McColl: Bank of America on right path
CHARLOTTE, North Carolina
CHARLOTTE, North Carolina (Reuters) - Bank of America Corp's (BAC.N) current chief executive is doing the right things to fix the company, but it will take time, said Hugh McColl Jr., the retired architect of the second biggest U.S. bank.
Brian Moynihan, about to enter his third year as CEO in January, has been selling off assets to build capital, cutting expenses and working to settle lawsuits tied to the bank's Countrywide Financial Corp acquisition.
But he still faces pressure to meet new international capital standards, boost revenue and improve a slumping stock price.
"I think they've been doing as well as anyone could dealing with the problems they have," McColl said in a wide-ranging interview this week with Reuters about the banking industry and the economy. "And Countrywide is a huge problem, and Brian doesn't try to pretend that's not so."
Moynihan isn't fixing the problems as fast as people would like, but that's because he's facing issues that take time to work through, he said.
"He's dealing with it at a pace at which it can be dealt with," McColl said. "I think he's doing what you have to do."
A decade after his departure, McColl, 76, makes it clear that he's no longer involved in Bank of America's affairs, but he talks with Moynihan about once a month. "I see him when he wants to see me," McColl said.
Through a series of deals in the 1980s and 1990s, McColl turned a regional North Carolina bank into the coast-to-coast giant now known as Bank of America. He retired in 2001, but has stayed active in financial ventures and in civic affairs in his hometown of Charlotte, North Carolina.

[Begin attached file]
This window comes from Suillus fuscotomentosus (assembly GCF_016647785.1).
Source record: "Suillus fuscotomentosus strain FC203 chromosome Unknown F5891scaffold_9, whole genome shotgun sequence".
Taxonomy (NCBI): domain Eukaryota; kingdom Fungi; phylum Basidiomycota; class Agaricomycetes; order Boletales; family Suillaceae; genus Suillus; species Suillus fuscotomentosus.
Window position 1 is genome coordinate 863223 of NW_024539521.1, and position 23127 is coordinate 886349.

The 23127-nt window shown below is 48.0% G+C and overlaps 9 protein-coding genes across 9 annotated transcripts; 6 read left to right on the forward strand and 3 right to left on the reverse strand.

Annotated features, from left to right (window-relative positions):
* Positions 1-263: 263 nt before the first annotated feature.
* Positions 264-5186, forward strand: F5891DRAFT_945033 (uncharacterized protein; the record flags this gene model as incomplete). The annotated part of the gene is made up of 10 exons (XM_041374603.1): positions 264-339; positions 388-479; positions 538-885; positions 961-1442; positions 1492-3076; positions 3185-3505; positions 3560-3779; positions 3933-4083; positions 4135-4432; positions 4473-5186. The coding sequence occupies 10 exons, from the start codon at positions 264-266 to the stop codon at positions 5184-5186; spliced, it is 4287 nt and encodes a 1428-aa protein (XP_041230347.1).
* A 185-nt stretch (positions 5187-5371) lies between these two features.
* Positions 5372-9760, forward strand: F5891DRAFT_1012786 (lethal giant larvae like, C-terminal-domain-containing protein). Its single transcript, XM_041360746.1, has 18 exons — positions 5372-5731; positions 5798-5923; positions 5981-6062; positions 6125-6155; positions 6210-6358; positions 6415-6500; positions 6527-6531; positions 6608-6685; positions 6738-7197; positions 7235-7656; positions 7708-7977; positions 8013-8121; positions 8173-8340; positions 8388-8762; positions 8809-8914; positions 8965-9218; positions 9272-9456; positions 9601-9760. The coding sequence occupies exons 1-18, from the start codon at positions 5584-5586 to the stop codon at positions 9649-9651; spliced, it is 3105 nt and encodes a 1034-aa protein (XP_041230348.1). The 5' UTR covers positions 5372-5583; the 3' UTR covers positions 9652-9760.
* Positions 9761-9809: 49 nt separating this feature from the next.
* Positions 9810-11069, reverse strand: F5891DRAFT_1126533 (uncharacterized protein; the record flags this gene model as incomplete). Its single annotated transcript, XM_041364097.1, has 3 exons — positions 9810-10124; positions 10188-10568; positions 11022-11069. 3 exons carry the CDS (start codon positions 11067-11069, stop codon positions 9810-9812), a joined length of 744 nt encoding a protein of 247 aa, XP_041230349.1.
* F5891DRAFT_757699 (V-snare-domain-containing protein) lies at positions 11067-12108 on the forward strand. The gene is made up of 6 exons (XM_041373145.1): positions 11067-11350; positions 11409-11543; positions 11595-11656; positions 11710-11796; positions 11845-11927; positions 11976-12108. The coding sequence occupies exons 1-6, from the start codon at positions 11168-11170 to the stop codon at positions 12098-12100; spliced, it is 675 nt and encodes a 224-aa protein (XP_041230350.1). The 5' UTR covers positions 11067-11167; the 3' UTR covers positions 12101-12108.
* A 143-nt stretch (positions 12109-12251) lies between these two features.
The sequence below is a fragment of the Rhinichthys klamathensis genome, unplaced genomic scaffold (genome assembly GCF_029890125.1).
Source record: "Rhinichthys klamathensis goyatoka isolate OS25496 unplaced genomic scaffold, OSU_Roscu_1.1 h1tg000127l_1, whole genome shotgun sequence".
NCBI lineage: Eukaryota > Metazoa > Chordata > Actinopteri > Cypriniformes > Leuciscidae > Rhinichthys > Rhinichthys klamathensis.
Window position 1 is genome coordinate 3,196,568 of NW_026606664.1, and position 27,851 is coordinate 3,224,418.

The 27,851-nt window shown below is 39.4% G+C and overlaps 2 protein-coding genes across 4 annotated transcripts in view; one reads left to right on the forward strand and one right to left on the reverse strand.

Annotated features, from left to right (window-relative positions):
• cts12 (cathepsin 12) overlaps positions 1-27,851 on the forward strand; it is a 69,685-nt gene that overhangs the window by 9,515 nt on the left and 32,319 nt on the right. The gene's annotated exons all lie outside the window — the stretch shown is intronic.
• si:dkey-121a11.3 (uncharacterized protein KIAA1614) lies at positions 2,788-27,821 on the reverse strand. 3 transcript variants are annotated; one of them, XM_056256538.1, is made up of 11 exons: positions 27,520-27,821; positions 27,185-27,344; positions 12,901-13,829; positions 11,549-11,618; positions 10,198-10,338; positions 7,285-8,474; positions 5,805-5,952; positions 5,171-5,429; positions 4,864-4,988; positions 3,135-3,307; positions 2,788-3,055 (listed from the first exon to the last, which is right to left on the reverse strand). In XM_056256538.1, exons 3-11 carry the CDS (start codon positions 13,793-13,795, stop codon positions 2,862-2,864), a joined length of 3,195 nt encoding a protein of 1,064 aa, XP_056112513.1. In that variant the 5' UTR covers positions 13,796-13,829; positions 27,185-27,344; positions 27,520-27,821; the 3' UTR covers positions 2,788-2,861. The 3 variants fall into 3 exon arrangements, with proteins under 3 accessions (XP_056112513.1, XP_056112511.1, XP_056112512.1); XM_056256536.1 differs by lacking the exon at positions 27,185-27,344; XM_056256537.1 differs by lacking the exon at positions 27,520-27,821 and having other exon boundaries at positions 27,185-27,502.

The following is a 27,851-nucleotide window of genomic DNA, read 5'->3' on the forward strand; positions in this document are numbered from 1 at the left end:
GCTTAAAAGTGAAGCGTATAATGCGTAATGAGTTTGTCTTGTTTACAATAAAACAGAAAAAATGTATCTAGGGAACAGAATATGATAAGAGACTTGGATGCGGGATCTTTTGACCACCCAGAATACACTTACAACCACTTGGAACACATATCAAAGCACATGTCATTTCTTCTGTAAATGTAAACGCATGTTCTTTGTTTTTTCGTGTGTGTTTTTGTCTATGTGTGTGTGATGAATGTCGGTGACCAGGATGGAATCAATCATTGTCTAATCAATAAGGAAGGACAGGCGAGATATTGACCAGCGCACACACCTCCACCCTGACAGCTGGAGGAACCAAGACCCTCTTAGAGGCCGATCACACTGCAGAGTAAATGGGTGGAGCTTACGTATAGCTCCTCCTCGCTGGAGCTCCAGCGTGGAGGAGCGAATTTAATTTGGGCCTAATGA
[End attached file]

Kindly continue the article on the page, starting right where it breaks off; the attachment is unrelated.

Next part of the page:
McColl has an office in Bank of America's headquarters building, but it's separate from the bank's operations.
In recent years, the bank he once led has suffered losses tied to its 2008 Countrywide purchase, a deal forged by McColl's successor, Ken Lewis. Moynihan took over in January 2010.
Bank of America had to be bailed out by the U.S. government during the financial crisis, stirring debate over whether banks had become "too big to fail."
McColl said the size of big banks didn't cause the financial crisis and "players at every level of the field" contributed. But he acknowledged giant institutions can be difficult to effectively manage.
"If you run a multi-faceted company, you have to actually run it, and you have to control it," McColl said.
"Not the government, you the CEO has to control it. Yes, I think it can be done. Do I think it's easy? No," he said.
When McColl ran the bank, he once entered the insurance business, but later found that even his own top executives would not buy the bank's products because they were too expensive. He later exited the business, he said.
The biggest banks in general face formidable challenges now, including mortgage-related lawsuits, a housing market that still hasn't hit bottom and slow economic growth, McColl said. That slow growth should weigh on earnings, he added.
"Banks are a mirror of the economy around them," he said. "Banks will recover when the country does."
Since retiring from Bank of America, McColl has stayed busy with a private-equity firm, an eponymous middle-market investment bank, a fine art dealership and a cattle ranch in Texas.
In the financial arena, Falfurrias Capital Partners, the private-equity firm that McColl co-founded with former Bank of America Chief Financial Officer Marc Oken, recently invested in an equity research firm and is in the process of raising $200 million for a second fund. At McColl Partners, the mergers-and-acquisitions business is "quite good," he said.
The firm has advised banks on mergers and recapitalizations, but there is a dearth of buyers lately for smaller institutions, many of which are still weighed down by bad loans, he said.
"I think consolidation will continue," McColl said, "but it will be slow."
(Reporting By Rick Rothacker; editing by Carol Bishopric)
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